Former MBARI president Marcia McNutt is tough cop in BP cleanup.
Thursday, July 22, 2010
Thousands of miles from its home in the Monterey Bay, a robot gulped oily Gulf of Mexico water and sent information about the oil plume to the National Oceanic and Atmospheric Administration.
And in June, when scientists were estimating that between 12,600 and 40,000 barrels per day were escaping from the Deepwater Horizon oil rig, U.S. Geological Survey Director Marcia McNutt – former president and chief executive officer of the Monterey Bay Aquarium Research Institute – boldly told reporters that current estimates were likely too low. The correct amount was more in the 50,000-barrel-a-day range, she said. Since scientists were not ready to make those assumptions yet, she added, “I’ll make them for them,” prompting the New York Times headline, “USGS Director Quietly Wages ‘Fearless’ War on Oil Spill.”
Shortly afterward, the federal government upped its numbers, confirming McNutt’s statement.
Monterey Bay researchers and scientists played a vital role in the aftermath of the BP disaster. (Company officials recently said they closed the well that had been spewing oil into the Gulf.)
McNutt oversaw six teams of scientists that estimated the size of the leak. And in congressional testimony, she criticized the federal government for being too trusting of safety assurances from oil companies prior to the April 20 drilling rig explosion that killed 11 workers.
“It’s a huge challenge, but Marcia McNutt is just the kind of person who can take on these tough jobs and make things happen,” says new MBARI President and Chief Executive Officer Chris Scholin. NOAA is expected to release a report with information about the oil plume shortly, he adds. MBARI’s autonomous underwater vehicle (AUV) launched into Gulf waters May 28 to help scientists study the extent of any underwater oil plumes.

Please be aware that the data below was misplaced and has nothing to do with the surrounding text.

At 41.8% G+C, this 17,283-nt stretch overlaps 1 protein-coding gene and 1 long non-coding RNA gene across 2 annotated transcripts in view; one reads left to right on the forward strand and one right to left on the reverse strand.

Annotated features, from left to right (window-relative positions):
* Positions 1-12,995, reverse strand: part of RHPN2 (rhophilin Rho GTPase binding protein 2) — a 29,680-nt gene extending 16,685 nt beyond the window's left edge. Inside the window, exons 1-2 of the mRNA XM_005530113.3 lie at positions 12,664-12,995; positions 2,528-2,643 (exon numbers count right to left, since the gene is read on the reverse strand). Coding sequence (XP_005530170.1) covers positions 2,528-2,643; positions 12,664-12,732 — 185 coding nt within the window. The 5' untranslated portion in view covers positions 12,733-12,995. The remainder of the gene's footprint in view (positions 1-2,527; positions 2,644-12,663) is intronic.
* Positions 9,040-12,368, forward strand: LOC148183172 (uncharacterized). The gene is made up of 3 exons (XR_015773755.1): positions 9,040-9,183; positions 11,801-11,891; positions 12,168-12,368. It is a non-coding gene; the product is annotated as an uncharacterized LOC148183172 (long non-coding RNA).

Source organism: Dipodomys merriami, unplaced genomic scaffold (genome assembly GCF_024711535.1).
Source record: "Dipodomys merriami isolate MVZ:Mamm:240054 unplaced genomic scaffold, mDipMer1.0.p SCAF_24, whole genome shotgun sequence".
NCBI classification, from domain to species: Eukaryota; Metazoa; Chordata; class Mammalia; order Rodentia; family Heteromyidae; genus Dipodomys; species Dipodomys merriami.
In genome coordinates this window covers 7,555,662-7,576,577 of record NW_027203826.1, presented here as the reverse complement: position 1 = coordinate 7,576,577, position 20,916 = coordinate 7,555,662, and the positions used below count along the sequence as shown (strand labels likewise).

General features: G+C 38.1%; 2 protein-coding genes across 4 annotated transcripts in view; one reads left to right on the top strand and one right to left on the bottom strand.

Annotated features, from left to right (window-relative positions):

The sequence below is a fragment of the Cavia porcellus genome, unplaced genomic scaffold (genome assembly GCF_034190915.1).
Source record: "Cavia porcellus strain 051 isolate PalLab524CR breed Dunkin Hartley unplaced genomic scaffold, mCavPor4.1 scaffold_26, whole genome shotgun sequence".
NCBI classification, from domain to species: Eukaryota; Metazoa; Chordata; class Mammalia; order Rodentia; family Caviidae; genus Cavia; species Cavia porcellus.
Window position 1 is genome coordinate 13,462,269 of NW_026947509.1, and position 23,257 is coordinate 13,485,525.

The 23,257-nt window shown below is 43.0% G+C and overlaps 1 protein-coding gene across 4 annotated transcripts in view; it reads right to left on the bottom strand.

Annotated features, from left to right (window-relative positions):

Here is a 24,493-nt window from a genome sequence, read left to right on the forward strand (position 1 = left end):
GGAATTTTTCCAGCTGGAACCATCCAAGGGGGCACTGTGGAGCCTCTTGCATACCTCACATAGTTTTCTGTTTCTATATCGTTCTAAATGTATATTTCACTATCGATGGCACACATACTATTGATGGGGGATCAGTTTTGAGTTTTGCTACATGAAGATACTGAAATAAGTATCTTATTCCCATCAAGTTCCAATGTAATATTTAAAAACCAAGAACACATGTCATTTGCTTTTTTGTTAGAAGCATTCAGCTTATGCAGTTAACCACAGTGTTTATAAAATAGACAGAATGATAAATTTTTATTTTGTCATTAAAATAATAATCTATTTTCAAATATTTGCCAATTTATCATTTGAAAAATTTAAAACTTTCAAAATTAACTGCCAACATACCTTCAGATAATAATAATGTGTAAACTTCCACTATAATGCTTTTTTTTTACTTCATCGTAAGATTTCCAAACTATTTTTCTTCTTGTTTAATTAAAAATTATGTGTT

After finding the plume and mapping its boundaries, the AUV uses a “gulper” to take water samples inside and outside of the plume. Scientists then analyze the samples for oil and dispersant chemicals, which provides information about the spill’s impacts and also how to respond to similar events in the future, Scholin explains.
Monterey Assemblyman Bill Monning (D-Carmel) says while the Gulf disaster may not directly affect the Central Coast of California, “It’s a wake-up call to humanity, and it reminds us of the importance of what we’ve been doing to protect the California coast from new drilling – which was a key aspect of the governor’s budget proposal last year that we defeated.”
Since the BP oil spill, Gov. Arnold Schwarzenegger has advocated clean energy solutions, telling the Governor’s Summit on the Advanced Transportation Industry in June, “It is shameful how desperate and how dependent we have become on fossil fuels. One needs only to look to the Gulf of Mexico and the tragedy and what happens when you just rely on oil.”
Monning calls on the governor and lawmakers to take this kind of rhetoric a step further and charge an oil-extraction fee for companies that drill for oil in southern Monterey County and other parts of the state.
“California is the only oil-producing state that doesn’t have an oil-extraction fee,” Monning says, adding that this tax would help offset the state’s budget deficit. “When we look at the governor’s current budget, [with] wholesale elimination of safety-net programs, we are not reconciling the cost of fossil fuels to our environmental objectives and our social and economic priorities.”